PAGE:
Wednesday, March 13, 2013

This year, explore your state park system

State parks make for fun and easy to reach alternatives
to national parks. Photo courtesy of Minnesota DNR.
With spring approaching, the time has arrived to think about where you might hike. While many people think mainly about national parks or national forests where outdoor recreation is concerned, most states’ parks offer wonders just as impressive, albeit on a smaller scale. The possibilities range from fantastic waterfalls and ocean beaches to billion-year-old gorges and lush jungles.

You can find out about the parks in your state or one you’re visiting simply by typing the state’s name along with “state parks” into a search engine (i.e. “Wisconsin state parks”). Entry fees also are listed there. Most state park passes can be purchased at the park itself or online through the state.

As I’m currently traveling through the upper Midwest, let me pass on state park pass info for two states where I recently purchased passes.

Anytime a vehicle enters a state park or recreation area, a vehicle admission sticker is required. A sticker can be purchased as a daily or an annual pass; the former expires at midnight of that day while the latter is only good for the calendar year, expiring on Dec. 31. Some parks and state forests offer one-hour passes as well. Towed vehicles don’t need stickers. The cost of the sticker varies based on the vehicle driver’s age (seniors receive a discount) and state of residence (non-Wisconsin residents pay more). State trails don’t require passes if hiking (walking), but you’ll likely have to pay an additional fee if horseback riding, using an ATV, or camping. For more information, go to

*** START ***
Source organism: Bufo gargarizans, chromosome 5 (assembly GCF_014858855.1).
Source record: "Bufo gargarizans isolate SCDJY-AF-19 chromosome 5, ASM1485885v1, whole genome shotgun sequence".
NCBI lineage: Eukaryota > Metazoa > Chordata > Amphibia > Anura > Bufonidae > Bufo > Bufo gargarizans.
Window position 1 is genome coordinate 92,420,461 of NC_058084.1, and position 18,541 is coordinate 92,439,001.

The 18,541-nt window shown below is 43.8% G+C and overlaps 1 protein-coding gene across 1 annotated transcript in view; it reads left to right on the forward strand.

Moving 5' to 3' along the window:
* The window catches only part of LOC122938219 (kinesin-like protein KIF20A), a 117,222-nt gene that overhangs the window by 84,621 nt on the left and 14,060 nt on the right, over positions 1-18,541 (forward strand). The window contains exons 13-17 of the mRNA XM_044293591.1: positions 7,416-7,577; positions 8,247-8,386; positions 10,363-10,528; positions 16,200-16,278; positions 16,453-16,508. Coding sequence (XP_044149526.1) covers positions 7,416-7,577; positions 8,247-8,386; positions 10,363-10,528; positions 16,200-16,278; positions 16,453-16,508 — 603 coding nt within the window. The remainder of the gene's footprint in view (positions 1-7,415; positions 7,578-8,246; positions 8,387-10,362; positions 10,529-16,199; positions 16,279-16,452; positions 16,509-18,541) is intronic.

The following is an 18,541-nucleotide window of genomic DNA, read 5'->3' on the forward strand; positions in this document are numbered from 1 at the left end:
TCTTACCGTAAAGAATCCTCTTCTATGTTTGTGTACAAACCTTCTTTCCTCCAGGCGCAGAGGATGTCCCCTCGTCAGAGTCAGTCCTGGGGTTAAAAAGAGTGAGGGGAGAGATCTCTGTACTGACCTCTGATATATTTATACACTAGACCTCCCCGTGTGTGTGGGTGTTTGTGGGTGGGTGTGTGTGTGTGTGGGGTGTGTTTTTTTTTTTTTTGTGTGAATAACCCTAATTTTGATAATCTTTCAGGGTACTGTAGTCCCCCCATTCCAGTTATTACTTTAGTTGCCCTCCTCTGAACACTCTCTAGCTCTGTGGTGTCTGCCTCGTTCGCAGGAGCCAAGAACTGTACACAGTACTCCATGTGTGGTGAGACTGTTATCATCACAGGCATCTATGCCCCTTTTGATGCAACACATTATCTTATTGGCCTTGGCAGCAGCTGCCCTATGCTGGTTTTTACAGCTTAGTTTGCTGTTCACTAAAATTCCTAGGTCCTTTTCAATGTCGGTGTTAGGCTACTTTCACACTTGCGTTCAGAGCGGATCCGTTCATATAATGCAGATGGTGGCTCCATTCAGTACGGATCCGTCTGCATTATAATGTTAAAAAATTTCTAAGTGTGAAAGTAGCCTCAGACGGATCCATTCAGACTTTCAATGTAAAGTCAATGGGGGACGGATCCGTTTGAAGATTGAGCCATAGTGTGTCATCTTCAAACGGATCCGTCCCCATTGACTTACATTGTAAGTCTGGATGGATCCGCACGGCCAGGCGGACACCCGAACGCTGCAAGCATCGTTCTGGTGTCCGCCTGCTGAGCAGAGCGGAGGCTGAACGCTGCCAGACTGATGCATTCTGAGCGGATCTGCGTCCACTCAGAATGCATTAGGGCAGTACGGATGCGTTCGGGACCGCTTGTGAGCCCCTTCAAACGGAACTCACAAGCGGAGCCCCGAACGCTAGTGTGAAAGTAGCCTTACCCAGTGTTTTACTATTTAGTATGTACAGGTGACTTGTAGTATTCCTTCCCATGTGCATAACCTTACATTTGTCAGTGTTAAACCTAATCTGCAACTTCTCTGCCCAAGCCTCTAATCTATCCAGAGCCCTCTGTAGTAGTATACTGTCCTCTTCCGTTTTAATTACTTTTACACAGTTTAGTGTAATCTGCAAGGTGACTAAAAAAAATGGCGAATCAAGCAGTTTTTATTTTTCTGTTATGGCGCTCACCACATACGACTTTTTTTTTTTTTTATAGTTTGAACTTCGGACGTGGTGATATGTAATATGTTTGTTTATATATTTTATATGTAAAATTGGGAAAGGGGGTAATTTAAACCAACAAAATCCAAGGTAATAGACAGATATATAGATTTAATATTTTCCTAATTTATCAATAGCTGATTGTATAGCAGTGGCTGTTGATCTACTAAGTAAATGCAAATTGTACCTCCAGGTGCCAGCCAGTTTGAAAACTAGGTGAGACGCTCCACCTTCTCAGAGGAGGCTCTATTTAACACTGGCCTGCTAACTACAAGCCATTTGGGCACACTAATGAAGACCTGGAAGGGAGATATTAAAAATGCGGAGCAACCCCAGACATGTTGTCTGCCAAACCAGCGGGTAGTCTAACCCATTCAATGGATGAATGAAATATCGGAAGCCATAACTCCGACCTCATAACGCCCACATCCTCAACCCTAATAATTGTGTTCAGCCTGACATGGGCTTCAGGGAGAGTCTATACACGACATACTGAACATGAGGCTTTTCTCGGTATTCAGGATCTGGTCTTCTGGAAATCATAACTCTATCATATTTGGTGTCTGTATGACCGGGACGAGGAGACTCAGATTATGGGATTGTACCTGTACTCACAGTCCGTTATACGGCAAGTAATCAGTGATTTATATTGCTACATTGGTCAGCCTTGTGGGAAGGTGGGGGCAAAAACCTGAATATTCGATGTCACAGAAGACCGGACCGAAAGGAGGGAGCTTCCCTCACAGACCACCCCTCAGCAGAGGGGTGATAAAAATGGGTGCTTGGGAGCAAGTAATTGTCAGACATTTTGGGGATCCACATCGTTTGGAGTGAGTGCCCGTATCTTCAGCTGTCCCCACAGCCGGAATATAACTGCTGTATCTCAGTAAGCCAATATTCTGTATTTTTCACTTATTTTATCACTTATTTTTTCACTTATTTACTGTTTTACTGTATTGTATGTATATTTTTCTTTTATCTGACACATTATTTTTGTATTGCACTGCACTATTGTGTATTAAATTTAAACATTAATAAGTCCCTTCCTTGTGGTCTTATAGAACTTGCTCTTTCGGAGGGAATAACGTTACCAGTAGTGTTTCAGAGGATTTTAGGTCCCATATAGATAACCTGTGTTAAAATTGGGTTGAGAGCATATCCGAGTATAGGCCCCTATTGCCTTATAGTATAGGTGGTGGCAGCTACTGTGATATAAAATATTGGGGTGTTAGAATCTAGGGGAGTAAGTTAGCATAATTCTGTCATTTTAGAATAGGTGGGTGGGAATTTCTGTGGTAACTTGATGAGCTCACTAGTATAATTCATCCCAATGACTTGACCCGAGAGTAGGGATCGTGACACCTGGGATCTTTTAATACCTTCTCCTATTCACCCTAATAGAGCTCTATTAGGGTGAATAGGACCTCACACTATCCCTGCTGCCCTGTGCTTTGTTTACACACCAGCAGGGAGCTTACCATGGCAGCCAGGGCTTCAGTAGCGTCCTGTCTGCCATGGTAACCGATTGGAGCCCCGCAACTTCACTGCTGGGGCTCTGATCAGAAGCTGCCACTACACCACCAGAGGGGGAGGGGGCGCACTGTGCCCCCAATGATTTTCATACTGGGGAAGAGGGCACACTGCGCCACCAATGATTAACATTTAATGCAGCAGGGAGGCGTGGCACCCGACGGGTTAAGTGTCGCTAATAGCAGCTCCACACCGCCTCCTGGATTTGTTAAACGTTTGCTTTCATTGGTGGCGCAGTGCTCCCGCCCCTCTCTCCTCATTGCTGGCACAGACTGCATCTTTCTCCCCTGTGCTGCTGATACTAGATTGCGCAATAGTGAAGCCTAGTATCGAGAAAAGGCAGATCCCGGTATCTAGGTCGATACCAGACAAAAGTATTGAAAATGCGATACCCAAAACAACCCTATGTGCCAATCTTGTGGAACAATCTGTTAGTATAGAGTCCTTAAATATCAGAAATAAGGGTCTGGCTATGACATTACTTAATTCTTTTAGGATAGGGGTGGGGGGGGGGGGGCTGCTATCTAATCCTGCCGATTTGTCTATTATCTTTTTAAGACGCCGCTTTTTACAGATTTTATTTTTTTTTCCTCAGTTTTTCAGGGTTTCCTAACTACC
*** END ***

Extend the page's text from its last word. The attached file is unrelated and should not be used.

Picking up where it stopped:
As with Wisconsin, anytime a vehicle enters a state park or recreation area, a pass is required. There are fewer options for passes, however. The main two categories are daily or annual; the advantage of the annual pass is that it’s good for the next 365 days. Discounted permits are given for vehicles with handicap license plates, to disabled veterans, and to active-duty military personnel. For more information, go to

The best for your money in any state is to buy the annual pass (especially if early in the calendar year). If you visit state parks at least twice in a calendar year, in most states you’ll save money over buying a daily pass each time.

A final note: Funding for most states’ parks always is in jeopardy, so show your support as a hiker by visiting them.

Learn about trail guidebooks available in the Hittin’ the Trail series.